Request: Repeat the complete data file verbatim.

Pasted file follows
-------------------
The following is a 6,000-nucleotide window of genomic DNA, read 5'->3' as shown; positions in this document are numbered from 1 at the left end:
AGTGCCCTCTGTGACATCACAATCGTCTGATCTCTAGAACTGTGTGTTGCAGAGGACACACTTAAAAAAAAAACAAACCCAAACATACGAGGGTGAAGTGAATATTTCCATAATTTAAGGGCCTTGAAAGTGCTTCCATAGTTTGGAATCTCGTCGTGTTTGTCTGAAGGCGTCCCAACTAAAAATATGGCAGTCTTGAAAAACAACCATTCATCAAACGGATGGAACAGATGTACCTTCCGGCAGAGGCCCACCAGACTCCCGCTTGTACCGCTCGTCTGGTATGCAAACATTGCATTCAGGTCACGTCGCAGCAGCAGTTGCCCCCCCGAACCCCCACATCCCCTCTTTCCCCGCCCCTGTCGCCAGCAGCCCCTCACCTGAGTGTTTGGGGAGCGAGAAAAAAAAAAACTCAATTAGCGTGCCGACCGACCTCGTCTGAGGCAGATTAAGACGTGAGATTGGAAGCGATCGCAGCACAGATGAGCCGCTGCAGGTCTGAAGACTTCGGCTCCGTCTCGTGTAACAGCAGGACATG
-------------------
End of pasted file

The following is a 6,000-nucleotide window of genomic DNA, read 5'->3' as shown; positions in this document are numbered from 1 at the left end:
AGTGCCCTCTGTGACATCACAATCGTCTGATCTCTAGAACTGTGTGTTGCAGAGGACACACTTAAAAAAAAAACAAACCCAAACATACGAGGGTGAAGTGAATATTTCCATAATTTAAGGGCCTTGAAAGTGCTTCCATAGTTTGGAATCTCGTCGTGTTTGTCTGAAGGCGTCCCAACTAAAAATATGGCAGTCTTGAAAAACAACCATTCATCAAACGGATGGAACAGATGTACCTTCCGGCAGAGGCCCACCAGACTCCCGCTTGTACCGCTCGTCTGGTATGCAAACATTGCATTCAGGTCACGTCGCAGCAGCAGTTGCCCCCCCGAACCCCCACATCCCCTCTTTCCCCGCCCCTGTCGCCAGCAGCCCCTCACCTGAGTGTTTGGGGAGCGAGAAAAAAAAAAACTCAATTAGCGTGCCGACCGACCTCGTCTGAGGCAGATTAAGACGTGAGATTGGAAGCGATCGCAGCACAGATGAGCCGCTGCAGGTCTGAAGACTTCGGCTCCGTCTCGTGTAACAGCAGGACATG